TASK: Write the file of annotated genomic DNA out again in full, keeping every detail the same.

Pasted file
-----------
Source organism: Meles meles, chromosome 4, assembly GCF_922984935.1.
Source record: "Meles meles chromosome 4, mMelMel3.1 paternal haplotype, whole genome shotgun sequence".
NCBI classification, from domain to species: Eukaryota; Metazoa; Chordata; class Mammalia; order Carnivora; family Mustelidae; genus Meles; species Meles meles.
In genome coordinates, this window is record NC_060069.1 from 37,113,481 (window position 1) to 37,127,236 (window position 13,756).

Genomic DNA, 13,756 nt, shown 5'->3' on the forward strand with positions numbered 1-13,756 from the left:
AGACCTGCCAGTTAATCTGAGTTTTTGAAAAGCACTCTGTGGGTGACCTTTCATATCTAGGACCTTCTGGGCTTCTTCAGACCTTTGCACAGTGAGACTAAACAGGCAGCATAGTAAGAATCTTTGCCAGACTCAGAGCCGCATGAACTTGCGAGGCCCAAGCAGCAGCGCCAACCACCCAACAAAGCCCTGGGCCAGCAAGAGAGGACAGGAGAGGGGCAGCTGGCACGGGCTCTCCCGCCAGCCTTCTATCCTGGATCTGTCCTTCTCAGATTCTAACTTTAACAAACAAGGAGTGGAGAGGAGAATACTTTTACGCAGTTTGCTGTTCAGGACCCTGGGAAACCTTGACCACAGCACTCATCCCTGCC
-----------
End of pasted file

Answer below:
Source organism: Meles meles, chromosome 4, assembly GCF_922984935.1.
Source record: "Meles meles chromosome 4, mMelMel3.1 paternal haplotype, whole genome shotgun sequence".
NCBI classification, from domain to species: Eukaryota; Metazoa; Chordata; class Mammalia; order Carnivora; family Mustelidae; genus Meles; species Meles meles.
In genome coordinates, this window is record NC_060069.1 from 37,113,481 (window position 1) to 37,127,236 (window position 13,756).

Genomic DNA, 13,756 nt, shown 5'->3' on the forward strand with positions numbered 1-13,756 from the left:
AGACCTGCCAGTTAATCTGAGTTTTTGAAAAGCACTCTGTGGGTGACCTTTCATATCTAGGACCTTCTGGGCTTCTTCAGACCTTTGCACAGTGAGACTAAACAGGCAGCATAGTAAGAATCTTTGCCAGACTCAGAGCCGCATGAACTTGCGAGGCCCAAGCAGCAGCGCCAACCACCCAACAAAGCCCTGGGCCAGCAAGAGAGGACAGGAGAGGGGCAGCTGGCACGGGCTCTCCCGCCAGCCTTCTATCCTGGATCTGTCCTTCTCAGATTCTAACTTTAACAAACAAGGAGTGGAGAGGAGAATACTTTTACGCAGTTTGCTGTTCAGGACCCTGGGAAACCTTGACCACAGCACTCATCCCTGCC